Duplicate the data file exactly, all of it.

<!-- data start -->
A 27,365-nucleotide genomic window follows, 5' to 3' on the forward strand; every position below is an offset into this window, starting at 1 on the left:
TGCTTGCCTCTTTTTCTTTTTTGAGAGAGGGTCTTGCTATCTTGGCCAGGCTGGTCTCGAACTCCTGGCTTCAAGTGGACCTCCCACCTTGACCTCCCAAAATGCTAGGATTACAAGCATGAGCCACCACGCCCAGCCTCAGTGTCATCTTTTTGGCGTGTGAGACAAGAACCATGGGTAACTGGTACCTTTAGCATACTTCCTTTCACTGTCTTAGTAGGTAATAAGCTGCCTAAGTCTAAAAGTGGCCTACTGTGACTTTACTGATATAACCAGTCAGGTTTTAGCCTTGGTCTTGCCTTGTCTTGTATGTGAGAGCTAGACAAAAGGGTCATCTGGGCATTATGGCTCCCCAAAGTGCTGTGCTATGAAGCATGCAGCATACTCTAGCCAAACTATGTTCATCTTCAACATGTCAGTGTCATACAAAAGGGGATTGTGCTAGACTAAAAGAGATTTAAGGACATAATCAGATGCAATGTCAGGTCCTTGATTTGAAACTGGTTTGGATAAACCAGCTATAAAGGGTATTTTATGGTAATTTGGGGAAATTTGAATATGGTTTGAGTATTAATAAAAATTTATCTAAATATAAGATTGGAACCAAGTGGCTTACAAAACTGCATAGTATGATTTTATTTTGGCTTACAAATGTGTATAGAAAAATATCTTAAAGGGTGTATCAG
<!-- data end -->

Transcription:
A 27,365-nucleotide genomic window follows, 5' to 3' on the forward strand; every position below is an offset into this window, starting at 1 on the left:
TGCTTGCCTCTTTTTCTTTTTTGAGAGAGGGTCTTGCTATCTTGGCCAGGCTGGTCTCGAACTCCTGGCTTCAAGTGGACCTCCCACCTTGACCTCCCAAAATGCTAGGATTACAAGCATGAGCCACCACGCCCAGCCTCAGTGTCATCTTTTTGGCGTGTGAGACAAGAACCATGGGTAACTGGTACCTTTAGCATACTTCCTTTCACTGTCTTAGTAGGTAATAAGCTGCCTAAGTCTAAAAGTGGCCTACTGTGACTTTACTGATATAACCAGTCAGGTTTTAGCCTTGGTCTTGCCTTGTCTTGTATGTGAGAGCTAGACAAAAGGGTCATCTGGGCATTATGGCTCCCCAAAGTGCTGTGCTATGAAGCATGCAGCATACTCTAGCCAAACTATGTTCATCTTCAACATGTCAGTGTCATACAAAAGGGGATTGTGCTAGACTAAAAGAGATTTAAGGACATAATCAGATGCAATGTCAGGTCCTTGATTTGAAACTGGTTTGGATAAACCAGCTATAAAGGGTATTTTATGGTAATTTGGGGAAATTTGAATATGGTTTGAGTATTAATAAAAATTTATCTAAATATAAGATTGGAACCAAGTGGCTTACAAAACTGCATAGTATGATTTTATTTTGGCTTACAAATGTGTATAGAAAAATATCTTAAAGGGTGTATCAG